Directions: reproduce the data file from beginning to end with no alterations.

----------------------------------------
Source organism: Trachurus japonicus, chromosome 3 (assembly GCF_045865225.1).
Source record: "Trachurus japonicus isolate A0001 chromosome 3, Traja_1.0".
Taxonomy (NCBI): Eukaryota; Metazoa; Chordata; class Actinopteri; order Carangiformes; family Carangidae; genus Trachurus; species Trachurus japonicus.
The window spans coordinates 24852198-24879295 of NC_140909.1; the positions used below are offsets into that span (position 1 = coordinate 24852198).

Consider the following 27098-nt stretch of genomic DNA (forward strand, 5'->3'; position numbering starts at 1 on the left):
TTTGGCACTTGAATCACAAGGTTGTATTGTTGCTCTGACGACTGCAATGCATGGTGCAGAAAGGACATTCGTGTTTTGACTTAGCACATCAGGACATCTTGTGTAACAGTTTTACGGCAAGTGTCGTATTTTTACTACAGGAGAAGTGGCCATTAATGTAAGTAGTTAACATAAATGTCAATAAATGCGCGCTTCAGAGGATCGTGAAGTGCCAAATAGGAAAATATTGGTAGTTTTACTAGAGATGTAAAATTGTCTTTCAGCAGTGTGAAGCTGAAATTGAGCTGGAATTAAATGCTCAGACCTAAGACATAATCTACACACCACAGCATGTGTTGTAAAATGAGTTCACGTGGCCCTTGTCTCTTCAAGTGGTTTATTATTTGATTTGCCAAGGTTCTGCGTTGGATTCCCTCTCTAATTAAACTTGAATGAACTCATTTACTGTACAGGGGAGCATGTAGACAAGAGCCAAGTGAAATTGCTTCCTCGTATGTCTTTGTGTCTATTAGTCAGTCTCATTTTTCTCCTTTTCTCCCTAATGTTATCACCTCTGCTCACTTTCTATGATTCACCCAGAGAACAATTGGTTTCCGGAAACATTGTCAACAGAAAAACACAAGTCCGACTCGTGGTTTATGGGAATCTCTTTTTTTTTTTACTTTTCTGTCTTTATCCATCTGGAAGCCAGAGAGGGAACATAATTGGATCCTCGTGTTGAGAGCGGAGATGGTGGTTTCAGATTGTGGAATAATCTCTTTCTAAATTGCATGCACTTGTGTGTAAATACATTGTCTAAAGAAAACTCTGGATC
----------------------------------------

Source organism: Trachurus japonicus, chromosome 3 (assembly GCF_045865225.1).
Source record: "Trachurus japonicus isolate A0001 chromosome 3, Traja_1.0".
Taxonomy (NCBI): Eukaryota; Metazoa; Chordata; class Actinopteri; order Carangiformes; family Carangidae; genus Trachurus; species Trachurus japonicus.
The window spans coordinates 24852198-24879295 of NC_140909.1; the positions used below are offsets into that span (position 1 = coordinate 24852198).

Consider the following 27098-nt stretch of genomic DNA (forward strand, 5'->3'; position numbering starts at 1 on the left):
TTTGGCACTTGAATCACAAGGTTGTATTGTTGCTCTGACGACTGCAATGCATGGTGCAGAAAGGACATTCGTGTTTTGACTTAGCACATCAGGACATCTTGTGTAACAGTTTTACGGCAAGTGTCGTATTTTTACTACAGGAGAAGTGGCCATTAATGTAAGTAGTTAACATAAATGTCAATAAATGCGCGCTTCAGAGGATCGTGAAGTGCCAAATAGGAAAATATTGGTAGTTTTACTAGAGATGTAAAATTGTCTTTCAGCAGTGTGAAGCTGAAATTGAGCTGGAATTAAATGCTCAGACCTAAGACATAATCTACACACCACAGCATGTGTTGTAAAATGAGTTCACGTGGCCCTTGTCTCTTCAAGTGGTTTATTATTTGATTTGCCAAGGTTCTGCGTTGGATTCCCTCTCTAATTAAACTTGAATGAACTCATTTACTGTACAGGGGAGCATGTAGACAAGAGCCAAGTGAAATTGCTTCCTCGTATGTCTTTGTGTCTATTAGTCAGTCTCATTTTTCTCCTTTTCTCCCTAATGTTATCACCTCTGCTCACTTTCTATGATTCACCCAGAGAACAATTGGTTTCCGGAAACATTGTCAACAGAAAAACACAAGTCCGACTCGTGGTTTATGGGAATCTCTTTTTTTTTTTACTTTTCTGTCTTTATCCATCTGGAAGCCAGAGAGGGAACATAATTGGATCCTCGTGTTGAGAGCGGAGATGGTGGTTTCAGATTGTGGAATAATCTCTTTCTAAATTGCATGCACTTGTGTGTAAATACATTGTCTAAAGAAAACTCTGGATC